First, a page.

Deportation

Deportation

Address by Most Reverend Oscar Cantú, Bishop of San Jose

On March 12, 2019, Most Reverend Oscar Cantú, Bishop of San Jose, delivered the welcoming keynote at the 2019 Catholic Immigrant Integration Initiative Conference at Santa Clara Law School in Santa Clara, California. In his remarks, Bishop Cantú considers how the Church has and can deploy its limited resources and implement successful models of integration to better address immigration and better welcome immigrants.

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Border Spirituality: ‘Tu eres mi otro yo’

The 2019 Father Lydio F. Tomasi, c.s. Annual Lecture on International Migration was delivered by Msgr. Arturo J. Bañuelas, Pastor of St. Mark’s Parish in El Paso, TX on March 12, 2019 at the sixth national gathering of the Catholic Immigrant Integration Initiative in Santa Clara, California.

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Address by Most Reverend Salvatore J. Cordileone, Archbishop of San Francisco

On March 13, 2019, Most Rev. Salvatore J. Cordileone, Archbishop of San Francisco, delivered a keynote address at the 2019 Catholic Immigrant Integration Initiative Conference at Santa Clara Law School in Santa Clara, California. In his remarks, Archbishop Cordileone discusses: the Catholic Church’s concern for men, women, and children “on the move”; common themes found throughout the Church’s pastoral vision and the conference goals; immigrant contributions; how changing US immigration and refugee polices are affecting Catholic institutions and integration efforts; and promising and successful programs and ministries with immigrants.

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Access to Counsel and the Legacy of Juan Osuna

In this essay, Ingrid V. Eagly, Professor of Law and Faculty Director of the David J. Epstein Program in Public Interest at the University of California, Los Angeles School of Law, describes Juan Osuna’s many contributions to access to justice for immigrants. Osuna served on the Board of Immigration Appeals (BIA) and then as director of the Executive Office for Immigration Review (EOIR). Eagly recounts his efforts to call attention to the need for legal representation. In particular, she details Osuna’s support for the federally funded Legal Orientation Program (LOP), which educates immigrants on their rights and provides them with self-help trainings and referrals to pro bono counsel. She also highlights Osuna’s work to secure counsel for particularly vulnerable migrants, including unaccompanied minors. Eagly’s essay is the latest contribution to a CMS series on the issues to which Osuna devoted his professional life.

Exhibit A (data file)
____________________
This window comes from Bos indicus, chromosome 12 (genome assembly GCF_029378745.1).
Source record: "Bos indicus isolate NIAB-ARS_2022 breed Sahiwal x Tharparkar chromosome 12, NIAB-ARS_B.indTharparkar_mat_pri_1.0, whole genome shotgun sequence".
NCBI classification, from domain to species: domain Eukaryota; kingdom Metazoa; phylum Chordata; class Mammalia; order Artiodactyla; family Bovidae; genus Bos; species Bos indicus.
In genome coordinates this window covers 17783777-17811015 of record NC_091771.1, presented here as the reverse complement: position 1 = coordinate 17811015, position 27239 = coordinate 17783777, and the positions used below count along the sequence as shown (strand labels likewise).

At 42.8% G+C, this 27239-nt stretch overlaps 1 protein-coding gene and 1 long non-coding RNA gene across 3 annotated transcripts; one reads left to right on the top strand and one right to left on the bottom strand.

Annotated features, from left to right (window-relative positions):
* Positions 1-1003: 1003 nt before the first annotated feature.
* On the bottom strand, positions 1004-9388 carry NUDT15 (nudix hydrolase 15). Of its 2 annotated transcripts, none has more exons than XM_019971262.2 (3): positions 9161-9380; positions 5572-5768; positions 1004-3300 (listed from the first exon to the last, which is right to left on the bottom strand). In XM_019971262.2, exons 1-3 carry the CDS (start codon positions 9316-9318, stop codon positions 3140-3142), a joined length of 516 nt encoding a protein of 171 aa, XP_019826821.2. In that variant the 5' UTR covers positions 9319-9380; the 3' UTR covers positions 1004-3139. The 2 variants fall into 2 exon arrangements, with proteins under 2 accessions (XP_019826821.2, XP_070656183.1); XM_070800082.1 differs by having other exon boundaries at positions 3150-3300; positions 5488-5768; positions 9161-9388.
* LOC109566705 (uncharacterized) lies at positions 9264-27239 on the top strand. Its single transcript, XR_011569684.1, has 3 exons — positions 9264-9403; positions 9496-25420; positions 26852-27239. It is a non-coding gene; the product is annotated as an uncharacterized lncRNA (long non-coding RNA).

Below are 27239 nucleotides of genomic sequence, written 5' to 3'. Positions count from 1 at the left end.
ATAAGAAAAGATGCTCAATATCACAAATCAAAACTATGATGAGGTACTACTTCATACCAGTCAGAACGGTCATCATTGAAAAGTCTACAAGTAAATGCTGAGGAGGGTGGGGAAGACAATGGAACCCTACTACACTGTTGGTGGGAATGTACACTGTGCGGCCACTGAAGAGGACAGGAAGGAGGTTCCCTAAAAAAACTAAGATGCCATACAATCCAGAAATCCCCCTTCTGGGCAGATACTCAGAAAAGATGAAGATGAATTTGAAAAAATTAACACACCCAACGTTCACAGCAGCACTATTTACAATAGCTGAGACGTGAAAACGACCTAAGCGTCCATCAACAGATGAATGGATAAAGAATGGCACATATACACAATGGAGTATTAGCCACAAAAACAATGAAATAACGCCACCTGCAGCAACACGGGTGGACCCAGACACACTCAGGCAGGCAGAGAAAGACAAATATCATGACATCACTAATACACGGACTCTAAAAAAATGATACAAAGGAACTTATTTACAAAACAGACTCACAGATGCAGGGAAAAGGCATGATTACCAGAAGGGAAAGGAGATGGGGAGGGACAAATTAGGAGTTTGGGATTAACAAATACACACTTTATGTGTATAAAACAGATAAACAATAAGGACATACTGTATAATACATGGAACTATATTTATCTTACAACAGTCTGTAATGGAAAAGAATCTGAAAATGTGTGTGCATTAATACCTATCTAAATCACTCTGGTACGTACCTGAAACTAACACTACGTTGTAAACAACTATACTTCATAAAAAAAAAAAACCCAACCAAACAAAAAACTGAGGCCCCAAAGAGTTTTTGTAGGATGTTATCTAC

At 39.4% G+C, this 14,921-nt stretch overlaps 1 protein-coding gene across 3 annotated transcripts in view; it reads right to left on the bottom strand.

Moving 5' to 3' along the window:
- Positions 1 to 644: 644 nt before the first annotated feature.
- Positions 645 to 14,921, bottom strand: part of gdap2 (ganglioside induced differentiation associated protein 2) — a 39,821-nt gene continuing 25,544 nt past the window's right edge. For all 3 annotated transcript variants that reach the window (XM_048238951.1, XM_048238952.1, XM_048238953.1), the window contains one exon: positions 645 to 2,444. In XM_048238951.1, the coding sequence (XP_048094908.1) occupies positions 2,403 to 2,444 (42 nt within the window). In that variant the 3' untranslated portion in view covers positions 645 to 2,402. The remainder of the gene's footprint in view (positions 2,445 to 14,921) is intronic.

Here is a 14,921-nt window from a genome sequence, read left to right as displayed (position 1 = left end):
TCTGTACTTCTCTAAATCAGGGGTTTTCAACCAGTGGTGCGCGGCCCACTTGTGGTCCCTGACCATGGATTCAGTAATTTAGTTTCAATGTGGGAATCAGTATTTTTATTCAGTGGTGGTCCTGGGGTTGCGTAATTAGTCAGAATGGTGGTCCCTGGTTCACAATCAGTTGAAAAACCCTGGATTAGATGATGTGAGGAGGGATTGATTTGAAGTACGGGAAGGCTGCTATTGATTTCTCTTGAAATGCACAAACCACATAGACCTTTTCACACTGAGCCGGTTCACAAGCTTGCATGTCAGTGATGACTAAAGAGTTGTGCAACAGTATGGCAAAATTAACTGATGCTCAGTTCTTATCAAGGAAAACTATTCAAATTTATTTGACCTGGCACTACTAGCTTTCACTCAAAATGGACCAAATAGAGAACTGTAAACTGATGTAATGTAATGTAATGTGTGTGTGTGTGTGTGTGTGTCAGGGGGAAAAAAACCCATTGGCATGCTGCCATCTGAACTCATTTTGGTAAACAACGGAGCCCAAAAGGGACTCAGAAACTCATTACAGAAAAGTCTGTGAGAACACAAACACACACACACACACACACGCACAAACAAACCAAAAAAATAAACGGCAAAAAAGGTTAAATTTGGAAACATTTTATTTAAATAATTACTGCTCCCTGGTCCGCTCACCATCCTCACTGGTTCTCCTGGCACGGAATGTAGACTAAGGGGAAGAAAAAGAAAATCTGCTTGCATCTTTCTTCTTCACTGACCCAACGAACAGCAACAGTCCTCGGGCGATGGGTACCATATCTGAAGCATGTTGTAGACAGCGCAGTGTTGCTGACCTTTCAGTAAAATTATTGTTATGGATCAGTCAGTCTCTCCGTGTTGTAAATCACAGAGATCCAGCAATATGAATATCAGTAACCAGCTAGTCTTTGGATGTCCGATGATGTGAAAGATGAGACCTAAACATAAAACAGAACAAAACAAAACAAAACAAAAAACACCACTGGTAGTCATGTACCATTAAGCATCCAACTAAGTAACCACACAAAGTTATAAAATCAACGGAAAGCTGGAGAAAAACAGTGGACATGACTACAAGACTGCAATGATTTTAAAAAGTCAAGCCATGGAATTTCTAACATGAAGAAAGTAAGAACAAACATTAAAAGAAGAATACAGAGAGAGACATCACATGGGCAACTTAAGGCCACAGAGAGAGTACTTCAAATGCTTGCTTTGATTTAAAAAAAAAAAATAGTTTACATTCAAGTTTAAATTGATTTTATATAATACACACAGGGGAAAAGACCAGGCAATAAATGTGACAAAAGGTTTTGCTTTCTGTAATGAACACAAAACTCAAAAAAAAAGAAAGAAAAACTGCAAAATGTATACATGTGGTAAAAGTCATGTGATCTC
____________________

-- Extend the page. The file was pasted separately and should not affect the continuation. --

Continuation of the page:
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Access to Justice in a Climate of Fear: New Hurdles and Barriers for Survivors of Human Trafficking and Domestic Violence

Kathryn Finley, managing attorney for the Tahirih Justice Center’s greater Washington, DC office, writes on the particularly high hurdles and barriers faced by immigrant survivors of violence in accessing the US legal system. This paper relies on examples gathered from Tahirih Justice Center’s direct work with immigrant survivors of gender-based violence. It also reviews the dynamics of domestic violence, sexual assault, and human trafficking for immigrant victims, and the immigration remedies available to victims of these crimes. Additionally, this paper explores the detrimental impact of the administration’s enforcement initiatives on immigrant victims of crime and on public safety.

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Communities in Crisis: Interior Removals and Their Human Consequences

This paper examines the characteristics of deportees from the United States and the effects of deportation on deportees, their families, and their communities. It analyzes the findings from 133 interviews with deportees at a migrant shelter in Sonora, Mexico and interviews with family members of deportees and others affected by deportation in three Catholic parishes in the United States. These findings include: 1) the deportees had established long and deep ties in the United States, including strong economic and family ties, 2) deportation severed these ties and impoverished and divided affected families, 3) most deportees planned to return to the United States, and 4) the US deportation system treated deportees as criminals and the Trump administration sought to instill fear in immigrant communities. The paper concludes with policy recommendations to mitigate the ill effects of the administration’s policies and promote the integrity of families and communities, including: using detention as a “last resort”; reducing funding to Immigration and Customs Enforcement (ICE); and limiting collaboration between police and ICE and Customs and Border Protection.

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No Agency Adjudication?
Jill E. Family, Commonwealth Professor of Law and Government and Director of the Law and Government Institute at Widener Law Commonwealth, highlights the lack of independence of immigration agency adjudicators (i.e., immigration judges and Board of Immigration Appeals members) to interpret and apply immigration law. She proposes moving removal adjudication to an Article I court, in order to create a system with greater independence and credibility. An Article I court would focus on adjudication only and would not be a part of the Department of Justice, which focuses on law enforcement.

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